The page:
Cherry Blossoms: 10 Sen Ultramarine with Syllabics
4 February 1875
Scott #45 and Sakura #46 with syllabics (ni-4) on hard foreign wove paper, or syllabic (ho-5) on soft porous wove paper.
Size 19 1/2 mm x 22 1/2 mm
The Government engraved all the plates for this stamp. Although some plates are not fully verified, it is believed that there were 4 plates for syllabic ni (4), and maybe two plates for syllabic ho (5).
Reminder: Only 16 petals or florets in the genuine Kiku Crest (Chrysanthemum Crest). There are no known forgeries of syllabic .
Secret mark omitted
This secret mark is found on both the genuine stamps with syllabic and syllabic . On the upper curls on the west dragon’s back the top curl originates from the lower curl well clear of the dragon’s back. On the east dragon, the top curl originates close to or touching the dragon’s back.
Most forgeries and reproductions do not have this characteristic. The ABC forgery, however, since was taken from a photo, does appear to have this characteristic. But, like most of these forgeries, the printing is poor and easy to recognize.
Differences Between Genuine and Forged
These characteristics are typical of most of the forgeries. Not all forgeries have all the characteristics.
A: Genuine: In the bottom ‘kanji’ character of the central inscription, the top horizontal stroke is usually separated from the vertical stroke. Forgeries: In most forgeries this horizontal stroke touches the vertical.
B. Genuine: In the lower pair of curls on the right dragon’s back, the top curl originates from the lower curl clear of the dragon’s back. Forgeries: In some forgeries it originates from or very near the juncture of the lower curl and the back.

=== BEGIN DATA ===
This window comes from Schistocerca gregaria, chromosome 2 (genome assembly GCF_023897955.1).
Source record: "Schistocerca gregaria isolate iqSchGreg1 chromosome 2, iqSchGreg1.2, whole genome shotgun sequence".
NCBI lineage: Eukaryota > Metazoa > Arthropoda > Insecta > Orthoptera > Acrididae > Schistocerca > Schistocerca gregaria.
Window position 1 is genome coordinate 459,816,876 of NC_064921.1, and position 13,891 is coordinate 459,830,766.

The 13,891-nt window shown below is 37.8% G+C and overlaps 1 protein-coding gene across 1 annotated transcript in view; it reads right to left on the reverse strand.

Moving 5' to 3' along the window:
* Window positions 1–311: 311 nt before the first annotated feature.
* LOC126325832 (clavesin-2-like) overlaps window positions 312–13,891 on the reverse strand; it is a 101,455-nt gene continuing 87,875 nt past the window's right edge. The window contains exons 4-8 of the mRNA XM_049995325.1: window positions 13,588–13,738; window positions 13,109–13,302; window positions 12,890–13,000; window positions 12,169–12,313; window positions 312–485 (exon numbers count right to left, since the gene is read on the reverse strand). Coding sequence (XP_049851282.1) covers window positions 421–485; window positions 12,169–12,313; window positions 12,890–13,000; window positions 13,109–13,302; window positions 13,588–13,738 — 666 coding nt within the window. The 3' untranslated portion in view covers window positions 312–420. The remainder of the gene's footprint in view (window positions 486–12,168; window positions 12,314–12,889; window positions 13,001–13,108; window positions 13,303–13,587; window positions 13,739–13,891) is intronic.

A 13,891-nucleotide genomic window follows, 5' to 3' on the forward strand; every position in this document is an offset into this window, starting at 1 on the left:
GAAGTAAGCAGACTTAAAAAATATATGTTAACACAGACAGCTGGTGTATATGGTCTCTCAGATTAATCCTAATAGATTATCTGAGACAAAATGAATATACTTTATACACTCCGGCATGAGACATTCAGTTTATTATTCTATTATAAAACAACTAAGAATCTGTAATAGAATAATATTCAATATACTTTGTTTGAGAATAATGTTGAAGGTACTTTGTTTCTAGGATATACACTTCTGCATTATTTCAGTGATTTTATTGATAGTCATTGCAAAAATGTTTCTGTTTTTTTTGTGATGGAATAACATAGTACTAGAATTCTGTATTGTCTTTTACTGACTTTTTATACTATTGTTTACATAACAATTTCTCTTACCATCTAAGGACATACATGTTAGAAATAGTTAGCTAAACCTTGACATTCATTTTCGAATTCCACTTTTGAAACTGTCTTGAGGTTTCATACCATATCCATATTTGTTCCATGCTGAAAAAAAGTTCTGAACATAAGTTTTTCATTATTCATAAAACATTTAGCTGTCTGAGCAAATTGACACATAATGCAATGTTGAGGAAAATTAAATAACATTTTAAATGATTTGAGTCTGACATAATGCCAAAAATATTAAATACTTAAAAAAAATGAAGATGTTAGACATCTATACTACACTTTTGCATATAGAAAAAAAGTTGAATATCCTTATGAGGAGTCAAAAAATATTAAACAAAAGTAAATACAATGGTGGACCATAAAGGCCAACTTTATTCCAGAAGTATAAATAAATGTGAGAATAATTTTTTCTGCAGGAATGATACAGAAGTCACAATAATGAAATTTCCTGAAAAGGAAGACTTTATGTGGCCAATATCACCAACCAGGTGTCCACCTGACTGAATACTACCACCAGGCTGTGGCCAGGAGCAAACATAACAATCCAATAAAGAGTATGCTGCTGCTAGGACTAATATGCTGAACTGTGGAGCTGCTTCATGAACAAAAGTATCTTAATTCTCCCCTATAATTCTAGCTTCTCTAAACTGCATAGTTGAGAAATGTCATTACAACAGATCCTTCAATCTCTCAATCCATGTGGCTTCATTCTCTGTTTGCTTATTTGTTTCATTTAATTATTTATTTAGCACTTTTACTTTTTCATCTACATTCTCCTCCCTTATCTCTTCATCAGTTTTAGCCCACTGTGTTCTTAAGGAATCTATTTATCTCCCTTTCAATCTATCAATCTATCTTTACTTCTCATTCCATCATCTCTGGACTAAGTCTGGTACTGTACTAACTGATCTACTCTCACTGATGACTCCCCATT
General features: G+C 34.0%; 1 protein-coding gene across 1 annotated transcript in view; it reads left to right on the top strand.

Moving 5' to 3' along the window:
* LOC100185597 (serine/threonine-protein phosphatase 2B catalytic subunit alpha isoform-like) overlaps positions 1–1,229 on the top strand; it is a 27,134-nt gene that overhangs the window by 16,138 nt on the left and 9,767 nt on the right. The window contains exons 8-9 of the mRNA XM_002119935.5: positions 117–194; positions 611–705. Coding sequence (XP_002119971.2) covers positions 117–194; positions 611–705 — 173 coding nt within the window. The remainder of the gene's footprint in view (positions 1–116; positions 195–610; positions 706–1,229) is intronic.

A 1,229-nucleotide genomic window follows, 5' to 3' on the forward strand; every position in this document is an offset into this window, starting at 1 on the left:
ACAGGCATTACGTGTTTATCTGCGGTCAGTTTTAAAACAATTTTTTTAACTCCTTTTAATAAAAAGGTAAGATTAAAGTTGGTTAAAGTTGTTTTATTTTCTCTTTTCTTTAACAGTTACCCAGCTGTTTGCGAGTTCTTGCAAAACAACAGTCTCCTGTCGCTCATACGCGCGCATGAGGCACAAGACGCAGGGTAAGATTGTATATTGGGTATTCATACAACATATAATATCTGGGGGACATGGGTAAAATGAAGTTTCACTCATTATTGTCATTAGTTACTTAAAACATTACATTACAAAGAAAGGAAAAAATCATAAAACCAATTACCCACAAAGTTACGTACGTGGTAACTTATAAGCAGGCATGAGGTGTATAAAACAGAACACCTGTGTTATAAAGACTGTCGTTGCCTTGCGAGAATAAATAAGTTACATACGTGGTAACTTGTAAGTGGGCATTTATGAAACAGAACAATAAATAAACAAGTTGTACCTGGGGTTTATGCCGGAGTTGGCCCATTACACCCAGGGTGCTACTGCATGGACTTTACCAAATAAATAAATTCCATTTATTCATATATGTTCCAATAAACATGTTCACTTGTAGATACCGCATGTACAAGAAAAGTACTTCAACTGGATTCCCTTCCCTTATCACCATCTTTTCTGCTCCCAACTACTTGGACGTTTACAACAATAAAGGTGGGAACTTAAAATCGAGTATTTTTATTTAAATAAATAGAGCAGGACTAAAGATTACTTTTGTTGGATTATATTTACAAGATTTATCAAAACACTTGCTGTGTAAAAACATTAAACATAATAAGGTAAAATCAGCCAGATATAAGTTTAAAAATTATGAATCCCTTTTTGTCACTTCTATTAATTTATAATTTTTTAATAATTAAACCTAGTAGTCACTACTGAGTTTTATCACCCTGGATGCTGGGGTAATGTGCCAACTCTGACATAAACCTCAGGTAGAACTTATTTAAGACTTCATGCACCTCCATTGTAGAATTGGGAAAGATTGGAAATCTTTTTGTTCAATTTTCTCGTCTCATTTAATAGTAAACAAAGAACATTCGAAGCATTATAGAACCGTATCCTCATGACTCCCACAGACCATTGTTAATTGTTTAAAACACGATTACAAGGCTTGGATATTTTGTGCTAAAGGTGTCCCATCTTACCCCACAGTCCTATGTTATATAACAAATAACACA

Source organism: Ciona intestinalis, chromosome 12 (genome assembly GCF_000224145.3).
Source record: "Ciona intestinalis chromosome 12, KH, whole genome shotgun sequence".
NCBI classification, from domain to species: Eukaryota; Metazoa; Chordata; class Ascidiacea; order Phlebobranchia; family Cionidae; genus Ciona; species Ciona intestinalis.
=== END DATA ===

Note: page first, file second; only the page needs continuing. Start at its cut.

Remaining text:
C: Genuine: There is a clear space between the rounded ends of the both on both the left and right side. Forgeries: There is no space, or very little space.
Important: All 10 sen stamps in blue with syllabic (2-ro) are forgeries. Wada printed his Plate 25, 10 sen green forgeries with syllabic in both the green and blue colors. See under Wada 10 sen green for details. Also the syllabic is not in a box as it is the genuine blue 10 sen stamps.
Positions 1-3 of the Wada, Plate 29 forgeries below all have 14 petals in the Chrysanthemum Crest. Positions 4-6 all have 15 petals.
Wada: Plate 29, State I
Sankō vertical below central characters.
Wada: Plate 29, State 2
Sankō on either side of thin-lined central characters.
Wada: Plate 29, State 3
Sankō horizontal below central characters.
Wada: Plate 29, State 4
Sankō on either side of thick-lined central characters.
Maeda: Type 1 with sankō
Maeda: Type 2 with sankō
Mihon: Type 1 with sankō
17 petals in Chrysanthemum Crest
Mihon: Type 2 with sankō
17 petals in Chrysanthemum Crest
Mihon: Type 3 with sankō
16 petals in Chrysanthemum Crest
“Unsigned ” Forgeries
Most “Mihon” forgeries like those above are known without sankō, but as of this writing none have been found for this issue.
Wada: Plate 29
Either 14 or 15 petals in Chrysanthemum Crest in all positions.
Wada: Plate 30
Very insidious forgery.
ABC Kurabu (ABC Club) - 1950's-1960's
Note: Numbers in parenthesis and bold are the catalog numbers found on reverse of the forgeries. State 4 forgeries did not have any numbers on the reverse. It is believed that State 4 forgeries exist for all different values. But only a few State 4 examples were available for examination. When State 4 was available for examination, the design type is recorded.
ABC (Kurabu) Club Forgery blue syllabic ニ – Design 119
States 1, 2, 3, & 5 (No. 38)
Characteristics of Design 119:
- Cloud lines missing or blurred.
This 10 sen stamp, syllabic (ni-4) is found in sheet 2 included with the 1912 issue of the Communications Law Monthly Report. It has the type 1 cancel.
10 sen blue;
Issued: Meiji 8.2 (February 1875);
Off Sale: Meiji 10.6 (June 1877);
Invalidated: Meiji 22. 11 (November 1889)
Japan Stamp Publicity Association
JSPA Sheet No. 5 issued 20 April 1962
The stamp in this sheet reproduces the genuine issue of 4 February 1875 on hard wove paper with syllabic ニ (ni-4). The sheet is on wove paper. For more information click here.